H.G.Wells warns in the prologue that this doesn't really work as a form of narrative fiction(the usual form for his more known novels) and it does feel like a bunch of speculative essays held together b
Ian J
Apr 03, 2015 Ian J rated it 2 of 5 stars
Shelves: sf
Originally published (as so many novels of the time were) in serialised form from October 1904 to April 1905, A Modern Utopia came to be a book later in 1905. I use the term book deliberately. This is no novel. I read a free Gutenberg edition published of the first edition.

Read the full review...
N.A. Ratnayake
As much as I admire H.G. Wells, I still always find myself struggling to finish utopian novels. Despite his interesting ideas and the honorific of "classic" and "canonical", I'm afraid that I fell into the same complaints with A Modern Utopia as with many others: it is dry, overly-reliant on description instead of humanity, and prone to far more hastily-accepted assumptions than the bulk of the rest of the genre.

Wells does, to be fair, answer the question that is skirted in most utopias, but ce
Unfortunately, I just could not force myself to finish this book . The fact that this read more like an essay than a work of fiction did not help any. I ended up reading other peoples reviews and opinion for the past 30 minutes. I've come to the conclusion this book just isn't for me.
Dan Pollard
This book it's not what I was expecting from Wells. The writing comes across as holier-than-thou and an excuse to put his extremist ideas of what a utopia should be on paper. I read only 40 pages but couldn't being myself to digest anymore of his pompous, classist opinions.
Roger Wood
I revisited this classic after more than 20 years. It was more compelling for me now than it was back then.

With Rad Bradbury's death, and the renewed interest in literary science fiction, British Author HG Wells is primary figure worth reading.

After this reading of Modern Utopia I worked it into a thought leadership piece using a small component of the book to frame the modern subject of digital media interfaces. The piece was written for non-technical business leaders, and uses Modern Utopia'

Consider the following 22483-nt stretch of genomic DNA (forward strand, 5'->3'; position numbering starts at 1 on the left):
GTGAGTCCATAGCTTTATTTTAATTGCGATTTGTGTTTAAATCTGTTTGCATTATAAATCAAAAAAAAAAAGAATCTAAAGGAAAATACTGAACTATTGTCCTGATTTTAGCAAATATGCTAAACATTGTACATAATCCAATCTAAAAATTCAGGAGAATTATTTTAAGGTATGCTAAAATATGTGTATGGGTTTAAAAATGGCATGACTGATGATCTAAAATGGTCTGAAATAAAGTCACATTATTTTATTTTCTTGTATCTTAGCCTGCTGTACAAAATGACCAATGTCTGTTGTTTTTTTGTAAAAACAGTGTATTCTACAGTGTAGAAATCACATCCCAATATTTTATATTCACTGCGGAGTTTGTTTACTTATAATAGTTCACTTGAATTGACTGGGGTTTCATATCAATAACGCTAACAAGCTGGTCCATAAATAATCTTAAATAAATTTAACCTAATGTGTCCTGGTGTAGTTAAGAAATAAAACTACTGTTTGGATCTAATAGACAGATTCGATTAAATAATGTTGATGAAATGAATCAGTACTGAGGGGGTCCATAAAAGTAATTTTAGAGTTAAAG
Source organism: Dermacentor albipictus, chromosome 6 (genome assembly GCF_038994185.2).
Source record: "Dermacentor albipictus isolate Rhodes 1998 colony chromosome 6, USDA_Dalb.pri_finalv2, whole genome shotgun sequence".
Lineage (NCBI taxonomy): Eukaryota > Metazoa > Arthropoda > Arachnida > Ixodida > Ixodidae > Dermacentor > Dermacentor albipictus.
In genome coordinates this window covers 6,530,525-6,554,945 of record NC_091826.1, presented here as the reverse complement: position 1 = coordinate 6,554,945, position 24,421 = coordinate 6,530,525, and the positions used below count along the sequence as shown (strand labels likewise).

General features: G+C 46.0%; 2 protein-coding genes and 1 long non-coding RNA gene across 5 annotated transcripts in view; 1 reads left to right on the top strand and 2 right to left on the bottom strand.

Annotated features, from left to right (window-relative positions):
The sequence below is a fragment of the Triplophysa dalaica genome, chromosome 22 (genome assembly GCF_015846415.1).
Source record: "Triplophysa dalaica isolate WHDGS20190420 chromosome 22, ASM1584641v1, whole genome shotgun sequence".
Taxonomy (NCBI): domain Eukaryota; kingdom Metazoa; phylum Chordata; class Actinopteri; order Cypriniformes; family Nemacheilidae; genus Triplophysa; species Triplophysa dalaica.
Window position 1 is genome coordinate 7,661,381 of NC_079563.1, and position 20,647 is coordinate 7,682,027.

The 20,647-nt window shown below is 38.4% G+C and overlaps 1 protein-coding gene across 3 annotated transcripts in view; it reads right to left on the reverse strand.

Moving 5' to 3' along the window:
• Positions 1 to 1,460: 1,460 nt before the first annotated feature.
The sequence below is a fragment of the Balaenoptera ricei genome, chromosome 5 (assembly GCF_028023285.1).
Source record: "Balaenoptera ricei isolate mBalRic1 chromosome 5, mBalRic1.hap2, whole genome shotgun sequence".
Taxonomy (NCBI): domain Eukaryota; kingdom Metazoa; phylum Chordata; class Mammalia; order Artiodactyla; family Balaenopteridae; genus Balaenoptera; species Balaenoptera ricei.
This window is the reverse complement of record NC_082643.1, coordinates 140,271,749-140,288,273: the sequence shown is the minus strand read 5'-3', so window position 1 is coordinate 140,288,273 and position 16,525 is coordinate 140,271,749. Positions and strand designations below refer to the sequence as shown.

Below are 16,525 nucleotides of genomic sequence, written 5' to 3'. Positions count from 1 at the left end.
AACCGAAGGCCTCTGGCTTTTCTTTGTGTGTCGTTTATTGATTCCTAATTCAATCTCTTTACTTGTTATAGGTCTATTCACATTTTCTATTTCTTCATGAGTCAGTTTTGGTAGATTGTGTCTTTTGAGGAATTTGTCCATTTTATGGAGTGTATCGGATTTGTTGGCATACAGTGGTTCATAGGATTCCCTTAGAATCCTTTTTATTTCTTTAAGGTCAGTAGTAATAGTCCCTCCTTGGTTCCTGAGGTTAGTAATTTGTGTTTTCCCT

Daniel Wood
Though the Penguin Classics blurb on the back suggests this is a novel, I'd say it's more of a philosophical discussion/extended essay, occasionally making use of the two ostensible characters to illustrate a point or provide a breather.

Not to say that this is a bad thing; as lengthy theses on Utopias go, this is very readable, and shows some remarkable foresight in places. With the exception of the gender roles perhaps, it's dated well, and still reflects current thinking about a semi-liberal U
Ian Caithness
A Modern Utopia is interesting, not because of its political stance or its motivations, but because it takes a different approach to the development and creation of a Utopia. Wells proposes that there is a world much like ours that has developed into a "Utopia" and he has two characters who are plunged into this world from our world. The main protagonist narrates much of the novel and it is very much a manifesto for a political utopia, one very much driven by socialist ideals. It is for that rea ...more
David Hobbs
It should have been an essay proper, but the attempt to write an essay in the form of fiction creates an awkwardness.
Possibly the most plausible Utopia to date?